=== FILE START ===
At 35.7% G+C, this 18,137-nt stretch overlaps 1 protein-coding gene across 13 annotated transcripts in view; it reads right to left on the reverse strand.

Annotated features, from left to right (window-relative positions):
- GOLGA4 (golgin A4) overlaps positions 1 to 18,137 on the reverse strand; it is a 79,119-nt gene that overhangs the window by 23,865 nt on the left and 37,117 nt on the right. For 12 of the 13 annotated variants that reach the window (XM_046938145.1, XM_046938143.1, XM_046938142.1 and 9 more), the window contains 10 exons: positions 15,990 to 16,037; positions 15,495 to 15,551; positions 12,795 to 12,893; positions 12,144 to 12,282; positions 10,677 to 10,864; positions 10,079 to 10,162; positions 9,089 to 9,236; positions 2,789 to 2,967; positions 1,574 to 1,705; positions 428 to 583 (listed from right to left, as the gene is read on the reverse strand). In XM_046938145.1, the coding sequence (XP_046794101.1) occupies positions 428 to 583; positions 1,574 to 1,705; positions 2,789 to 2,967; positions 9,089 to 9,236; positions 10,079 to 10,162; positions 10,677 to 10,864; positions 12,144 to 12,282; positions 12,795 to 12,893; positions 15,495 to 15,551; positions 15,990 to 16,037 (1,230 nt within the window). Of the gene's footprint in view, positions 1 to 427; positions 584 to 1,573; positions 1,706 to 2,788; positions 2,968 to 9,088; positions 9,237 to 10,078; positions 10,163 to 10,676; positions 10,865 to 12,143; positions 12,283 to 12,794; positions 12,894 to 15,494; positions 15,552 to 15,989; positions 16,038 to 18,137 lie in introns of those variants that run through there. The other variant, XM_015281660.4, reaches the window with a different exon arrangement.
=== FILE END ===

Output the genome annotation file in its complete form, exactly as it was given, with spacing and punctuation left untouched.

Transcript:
At 35.7% G+C, this 18,137-nt stretch overlaps 1 protein-coding gene across 13 annotated transcripts in view; it reads right to left on the reverse strand.

Annotated features, from left to right (window-relative positions):
- GOLGA4 (golgin A4) overlaps positions 1 to 18,137 on the reverse strand; it is a 79,119-nt gene that overhangs the window by 23,865 nt on the left and 37,117 nt on the right. For 12 of the 13 annotated variants that reach the window (XM_046938145.1, XM_046938143.1, XM_046938142.1 and 9 more), the window contains 10 exons: positions 15,990 to 16,037; positions 15,495 to 15,551; positions 12,795 to 12,893; positions 12,144 to 12,282; positions 10,677 to 10,864; positions 10,079 to 10,162; positions 9,089 to 9,236; positions 2,789 to 2,967; positions 1,574 to 1,705; positions 428 to 583 (listed from right to left, as the gene is read on the reverse strand). In XM_046938145.1, the coding sequence (XP_046794101.1) occupies positions 428 to 583; positions 1,574 to 1,705; positions 2,789 to 2,967; positions 9,089 to 9,236; positions 10,079 to 10,162; positions 10,677 to 10,864; positions 12,144 to 12,282; positions 12,795 to 12,893; positions 15,495 to 15,551; positions 15,990 to 16,037 (1,230 nt within the window). Of the gene's footprint in view, positions 1 to 427; positions 584 to 1,573; positions 1,706 to 2,788; positions 2,968 to 9,088; positions 9,237 to 10,078; positions 10,163 to 10,676; positions 10,865 to 12,143; positions 12,283 to 12,794; positions 12,894 to 15,494; positions 15,552 to 15,989; positions 16,038 to 18,137 lie in introns of those variants that run through there. The other variant, XM_015281660.4, reaches the window with a different exon arrangement.